Easy Log Analysis with Filebeat Modules

Ever since Elastic{on} 17, we’ve been excited about all of the upcoming features in the Elastic Stack, especially the new Filebeat modules concept. Usually, when you want to start grabbing data with Filebeat, you need to configure Filebeat, create an Elasticsearch mapping template, create and test an ingest pipeline or Logstash instance, and then create the Kibana visualizations for that dataset. The Beats team has now made that setup process a whole lot easier with the modules concept.

A Filebeat module rolls up all of those configuration steps into a package that can then be enabled by a single command. Filebeat 5.3.0 and later ships with modules for mysql, nginx, apache, and system logs, but it’s also easy to create your own.

Filebeat modules have been available for about a few weeks now, so I wanted to create a quick blog on how to use them with non-local Elasticsearch clusters, like those on the ObjectRocket service. We have just launched Elasticsearch version 5.4 on the ObjectRocket service, so you can try out Filebeat modules today and take advantage of the new auditd module and the Linux system.auth fileset.

Setting up

The steps below reference ObjectRocket for Elasticsearch instances and our UI, but should be easy enough to modify for other services or your own clusters. Also, we’ll be using the “system” module in this example, but including the other modules is straightforward.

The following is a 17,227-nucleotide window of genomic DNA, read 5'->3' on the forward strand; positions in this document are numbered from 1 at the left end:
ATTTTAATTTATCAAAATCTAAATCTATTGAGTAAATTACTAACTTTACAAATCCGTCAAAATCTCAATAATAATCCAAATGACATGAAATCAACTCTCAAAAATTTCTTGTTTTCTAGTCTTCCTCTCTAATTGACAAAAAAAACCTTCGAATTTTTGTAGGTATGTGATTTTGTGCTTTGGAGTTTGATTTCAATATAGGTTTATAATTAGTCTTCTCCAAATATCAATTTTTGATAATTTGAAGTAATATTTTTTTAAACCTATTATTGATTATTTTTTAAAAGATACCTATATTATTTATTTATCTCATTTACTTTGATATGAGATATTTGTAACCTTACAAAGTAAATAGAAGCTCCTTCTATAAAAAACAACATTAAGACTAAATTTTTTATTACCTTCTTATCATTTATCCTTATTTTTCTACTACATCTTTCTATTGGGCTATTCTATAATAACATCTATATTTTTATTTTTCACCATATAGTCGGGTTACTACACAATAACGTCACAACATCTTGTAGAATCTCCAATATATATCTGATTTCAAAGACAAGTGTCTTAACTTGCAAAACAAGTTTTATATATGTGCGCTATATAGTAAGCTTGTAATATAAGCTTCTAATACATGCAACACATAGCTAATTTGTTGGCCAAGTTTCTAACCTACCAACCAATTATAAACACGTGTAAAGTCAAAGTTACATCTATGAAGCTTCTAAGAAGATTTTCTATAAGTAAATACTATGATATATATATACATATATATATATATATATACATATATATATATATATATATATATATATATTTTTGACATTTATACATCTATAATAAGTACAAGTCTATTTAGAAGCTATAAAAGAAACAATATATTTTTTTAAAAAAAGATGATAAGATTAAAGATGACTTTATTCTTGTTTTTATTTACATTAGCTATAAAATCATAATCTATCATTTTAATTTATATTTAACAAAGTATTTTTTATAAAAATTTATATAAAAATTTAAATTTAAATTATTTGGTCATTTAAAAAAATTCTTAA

What you’ll need is an Elasticsearch 5.3 or later instance (I tried some earlier 5.x Elasticsearch versions and it worked fine, but no guarantees), Kibana of the same version, the hostname(s) to connect to the Elasticsearch cluster, user credentials with the ability to write to the cluster and create indices, and version 5.3 or later of Filebeat.

Assuming your Elasticsearch cluster and Kibana are already set up, you’ll first need to download Filebeat for whatever type of system you’re running, here, then extract it on the system where you’d like to gather the logs. For this example, I’m just using a Macbook running MacOS and connecting to an Elasticsearch 5.4.0 cluster, so I’ll use the filebeat-5.4.0-darwin-x86_64.tar.gz package. Extract that archive and then we’re ready to set up Filebeat.

Setting up Filebeat

By default, Filebeat tries to connect to an Elasticsearch instance on your local machine and read all logs in /var/log/*.log with the included filebeat.yml file, so we first need to modify that to point to your cluster and strip out any other prospectors. If you’re using the ObjectRocket service, you can start by just copying the Beats snippet from our UI, which auto-populates the specific hostnames for your cluster.

After stripping out everything else and filling in username/password, your entire filebeat.yml file should look something like this:

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    # The Elasticsearch cluster